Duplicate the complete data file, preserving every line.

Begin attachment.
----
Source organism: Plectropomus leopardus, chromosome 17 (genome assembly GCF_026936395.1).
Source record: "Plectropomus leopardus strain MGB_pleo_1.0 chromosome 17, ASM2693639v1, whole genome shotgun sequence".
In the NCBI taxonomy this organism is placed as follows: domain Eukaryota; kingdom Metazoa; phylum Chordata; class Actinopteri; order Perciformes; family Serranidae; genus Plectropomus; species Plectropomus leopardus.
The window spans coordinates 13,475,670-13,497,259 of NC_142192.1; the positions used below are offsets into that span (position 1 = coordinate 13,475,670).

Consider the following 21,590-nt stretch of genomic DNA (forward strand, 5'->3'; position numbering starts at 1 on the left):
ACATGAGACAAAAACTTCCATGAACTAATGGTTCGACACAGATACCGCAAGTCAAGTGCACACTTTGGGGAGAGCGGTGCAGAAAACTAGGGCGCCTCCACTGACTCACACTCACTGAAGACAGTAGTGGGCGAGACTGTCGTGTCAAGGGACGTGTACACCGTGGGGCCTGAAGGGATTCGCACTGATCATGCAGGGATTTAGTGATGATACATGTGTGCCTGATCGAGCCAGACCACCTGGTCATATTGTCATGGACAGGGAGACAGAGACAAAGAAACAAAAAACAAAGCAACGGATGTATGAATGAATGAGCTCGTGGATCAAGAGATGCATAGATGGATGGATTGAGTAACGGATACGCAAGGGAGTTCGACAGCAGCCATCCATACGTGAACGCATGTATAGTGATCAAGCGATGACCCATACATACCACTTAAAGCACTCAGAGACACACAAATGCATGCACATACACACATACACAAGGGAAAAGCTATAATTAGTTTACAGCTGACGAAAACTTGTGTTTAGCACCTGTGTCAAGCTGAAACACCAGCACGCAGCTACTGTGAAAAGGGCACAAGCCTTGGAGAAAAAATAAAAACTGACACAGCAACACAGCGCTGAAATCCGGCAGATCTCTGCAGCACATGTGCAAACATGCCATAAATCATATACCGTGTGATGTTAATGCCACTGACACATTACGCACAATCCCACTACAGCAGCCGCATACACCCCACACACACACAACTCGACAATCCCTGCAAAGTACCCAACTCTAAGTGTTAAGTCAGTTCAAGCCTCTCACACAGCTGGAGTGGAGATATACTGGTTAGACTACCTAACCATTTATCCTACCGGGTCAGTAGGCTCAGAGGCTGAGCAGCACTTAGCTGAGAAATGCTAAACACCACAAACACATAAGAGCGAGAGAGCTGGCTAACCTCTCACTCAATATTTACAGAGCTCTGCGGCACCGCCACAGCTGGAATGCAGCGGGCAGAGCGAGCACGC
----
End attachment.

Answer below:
Source organism: Plectropomus leopardus, chromosome 17 (genome assembly GCF_026936395.1).
Source record: "Plectropomus leopardus strain MGB_pleo_1.0 chromosome 17, ASM2693639v1, whole genome shotgun sequence".
In the NCBI taxonomy this organism is placed as follows: domain Eukaryota; kingdom Metazoa; phylum Chordata; class Actinopteri; order Perciformes; family Serranidae; genus Plectropomus; species Plectropomus leopardus.
The window spans coordinates 13,475,670-13,497,259 of NC_142192.1; the positions used below are offsets into that span (position 1 = coordinate 13,475,670).

Consider the following 21,590-nt stretch of genomic DNA (forward strand, 5'->3'; position numbering starts at 1 on the left):
ACATGAGACAAAAACTTCCATGAACTAATGGTTCGACACAGATACCGCAAGTCAAGTGCACACTTTGGGGAGAGCGGTGCAGAAAACTAGGGCGCCTCCACTGACTCACACTCACTGAAGACAGTAGTGGGCGAGACTGTCGTGTCAAGGGACGTGTACACCGTGGGGCCTGAAGGGATTCGCACTGATCATGCAGGGATTTAGTGATGATACATGTGTGCCTGATCGAGCCAGACCACCTGGTCATATTGTCATGGACAGGGAGACAGAGACAAAGAAACAAAAAACAAAGCAACGGATGTATGAATGAATGAGCTCGTGGATCAAGAGATGCATAGATGGATGGATTGAGTAACGGATACGCAAGGGAGTTCGACAGCAGCCATCCATACGTGAACGCATGTATAGTGATCAAGCGATGACCCATACATACCACTTAAAGCACTCAGAGACACACAAATGCATGCACATACACACATACACAAGGGAAAAGCTATAATTAGTTTACAGCTGACGAAAACTTGTGTTTAGCACCTGTGTCAAGCTGAAACACCAGCACGCAGCTACTGTGAAAAGGGCACAAGCCTTGGAGAAAAAATAAAAACTGACACAGCAACACAGCGCTGAAATCCGGCAGATCTCTGCAGCACATGTGCAAACATGCCATAAATCATATACCGTGTGATGTTAATGCCACTGACACATTACGCACAATCCCACTACAGCAGCCGCATACACCCCACACACACACAACTCGACAATCCCTGCAAAGTACCCAACTCTAAGTGTTAAGTCAGTTCAAGCCTCTCACACAGCTGGAGTGGAGATATACTGGTTAGACTACCTAACCATTTATCCTACCGGGTCAGTAGGCTCAGAGGCTGAGCAGCACTTAGCTGAGAAATGCTAAACACCACAAACACATAAGAGCGAGAGAGCTGGCTAACCTCTCACTCAATATTTACAGAGCTCTGCGGCACCGCCACAGCTGGAATGCAGCGGGCAGAGCGAGCACGC